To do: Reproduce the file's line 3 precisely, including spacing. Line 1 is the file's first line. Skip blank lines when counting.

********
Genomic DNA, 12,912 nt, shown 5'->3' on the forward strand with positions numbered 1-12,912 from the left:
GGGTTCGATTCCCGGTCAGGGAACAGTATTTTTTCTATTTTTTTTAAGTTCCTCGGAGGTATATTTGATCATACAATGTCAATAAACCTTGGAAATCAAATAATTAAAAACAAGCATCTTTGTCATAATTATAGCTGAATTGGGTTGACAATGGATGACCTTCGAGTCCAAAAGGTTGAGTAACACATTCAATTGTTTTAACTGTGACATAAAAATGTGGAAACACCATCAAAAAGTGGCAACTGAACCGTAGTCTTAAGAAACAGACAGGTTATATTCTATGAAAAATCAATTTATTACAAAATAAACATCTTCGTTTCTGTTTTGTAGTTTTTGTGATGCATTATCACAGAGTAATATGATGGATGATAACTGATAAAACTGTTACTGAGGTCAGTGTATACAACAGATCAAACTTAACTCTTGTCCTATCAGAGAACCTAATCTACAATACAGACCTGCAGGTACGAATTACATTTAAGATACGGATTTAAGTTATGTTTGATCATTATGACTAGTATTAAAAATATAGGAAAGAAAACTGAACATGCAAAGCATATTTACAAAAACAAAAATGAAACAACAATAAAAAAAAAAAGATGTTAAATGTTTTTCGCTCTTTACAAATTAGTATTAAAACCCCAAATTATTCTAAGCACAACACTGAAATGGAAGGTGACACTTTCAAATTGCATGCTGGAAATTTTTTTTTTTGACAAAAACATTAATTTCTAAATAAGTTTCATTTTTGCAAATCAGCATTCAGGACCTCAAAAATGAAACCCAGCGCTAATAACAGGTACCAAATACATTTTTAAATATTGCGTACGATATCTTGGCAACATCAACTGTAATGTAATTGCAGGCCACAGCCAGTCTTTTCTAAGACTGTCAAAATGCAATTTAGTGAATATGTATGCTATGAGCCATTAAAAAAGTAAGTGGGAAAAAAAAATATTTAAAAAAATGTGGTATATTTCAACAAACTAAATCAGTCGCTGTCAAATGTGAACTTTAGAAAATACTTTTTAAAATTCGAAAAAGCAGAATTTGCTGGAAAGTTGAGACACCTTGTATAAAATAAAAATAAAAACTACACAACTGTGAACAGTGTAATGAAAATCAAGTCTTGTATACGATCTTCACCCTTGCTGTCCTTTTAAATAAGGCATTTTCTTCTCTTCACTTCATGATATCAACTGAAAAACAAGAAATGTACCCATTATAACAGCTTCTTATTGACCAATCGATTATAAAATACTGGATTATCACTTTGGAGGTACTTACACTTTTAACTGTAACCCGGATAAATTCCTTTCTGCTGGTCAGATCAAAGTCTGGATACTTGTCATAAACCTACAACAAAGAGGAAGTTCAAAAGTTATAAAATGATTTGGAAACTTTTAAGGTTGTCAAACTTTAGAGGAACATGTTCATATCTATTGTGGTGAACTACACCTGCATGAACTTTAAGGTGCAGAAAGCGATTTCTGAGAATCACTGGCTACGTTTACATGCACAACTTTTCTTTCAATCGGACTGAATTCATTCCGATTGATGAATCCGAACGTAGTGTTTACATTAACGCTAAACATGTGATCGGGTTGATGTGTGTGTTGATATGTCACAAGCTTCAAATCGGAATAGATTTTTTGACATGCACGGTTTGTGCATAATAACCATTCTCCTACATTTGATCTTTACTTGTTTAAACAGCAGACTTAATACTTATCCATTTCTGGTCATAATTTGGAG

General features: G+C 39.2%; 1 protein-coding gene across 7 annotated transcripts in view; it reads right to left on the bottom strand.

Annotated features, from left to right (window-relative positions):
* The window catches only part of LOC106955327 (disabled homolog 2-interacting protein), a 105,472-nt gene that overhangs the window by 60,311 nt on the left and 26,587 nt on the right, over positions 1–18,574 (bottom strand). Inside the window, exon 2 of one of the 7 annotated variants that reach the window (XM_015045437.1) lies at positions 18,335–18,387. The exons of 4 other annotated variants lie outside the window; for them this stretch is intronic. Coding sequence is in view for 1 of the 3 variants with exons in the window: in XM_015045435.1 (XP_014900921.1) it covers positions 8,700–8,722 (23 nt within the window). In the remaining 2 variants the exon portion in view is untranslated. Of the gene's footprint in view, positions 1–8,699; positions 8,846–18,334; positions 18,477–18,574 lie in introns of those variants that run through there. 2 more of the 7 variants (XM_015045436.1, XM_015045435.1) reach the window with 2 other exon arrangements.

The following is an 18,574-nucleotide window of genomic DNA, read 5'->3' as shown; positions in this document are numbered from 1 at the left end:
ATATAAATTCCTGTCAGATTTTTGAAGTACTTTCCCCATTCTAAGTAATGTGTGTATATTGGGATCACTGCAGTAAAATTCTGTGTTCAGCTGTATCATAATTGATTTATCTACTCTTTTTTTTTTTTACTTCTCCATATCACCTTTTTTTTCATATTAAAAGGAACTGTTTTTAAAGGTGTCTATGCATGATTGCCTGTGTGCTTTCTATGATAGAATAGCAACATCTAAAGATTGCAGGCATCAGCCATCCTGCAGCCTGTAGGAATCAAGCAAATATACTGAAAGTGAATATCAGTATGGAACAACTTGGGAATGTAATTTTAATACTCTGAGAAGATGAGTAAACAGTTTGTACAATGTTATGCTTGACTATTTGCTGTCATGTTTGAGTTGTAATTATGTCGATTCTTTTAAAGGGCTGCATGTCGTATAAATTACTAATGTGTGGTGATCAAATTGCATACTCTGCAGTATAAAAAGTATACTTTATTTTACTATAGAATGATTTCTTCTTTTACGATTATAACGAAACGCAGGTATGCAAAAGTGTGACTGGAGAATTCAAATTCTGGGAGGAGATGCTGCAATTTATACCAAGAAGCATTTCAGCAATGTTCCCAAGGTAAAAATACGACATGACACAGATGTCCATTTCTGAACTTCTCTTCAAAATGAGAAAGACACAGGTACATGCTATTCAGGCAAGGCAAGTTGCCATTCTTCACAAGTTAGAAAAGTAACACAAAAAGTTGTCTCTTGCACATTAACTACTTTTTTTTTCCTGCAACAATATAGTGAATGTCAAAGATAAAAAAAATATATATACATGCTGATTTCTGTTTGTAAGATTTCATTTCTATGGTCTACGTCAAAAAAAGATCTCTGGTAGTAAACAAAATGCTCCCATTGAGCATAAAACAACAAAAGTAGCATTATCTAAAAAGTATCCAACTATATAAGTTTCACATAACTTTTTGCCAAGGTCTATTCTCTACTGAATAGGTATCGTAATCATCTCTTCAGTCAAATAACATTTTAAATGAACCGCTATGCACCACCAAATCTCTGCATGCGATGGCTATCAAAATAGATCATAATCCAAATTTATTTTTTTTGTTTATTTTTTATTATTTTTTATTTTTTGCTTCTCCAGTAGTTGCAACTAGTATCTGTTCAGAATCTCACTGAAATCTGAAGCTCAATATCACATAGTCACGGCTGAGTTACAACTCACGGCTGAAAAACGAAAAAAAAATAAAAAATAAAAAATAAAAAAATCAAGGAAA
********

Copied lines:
General features: G+C 39.2%; 1 protein-coding gene across 7 annotated transcripts in view; it reads right to left on the bottom strand.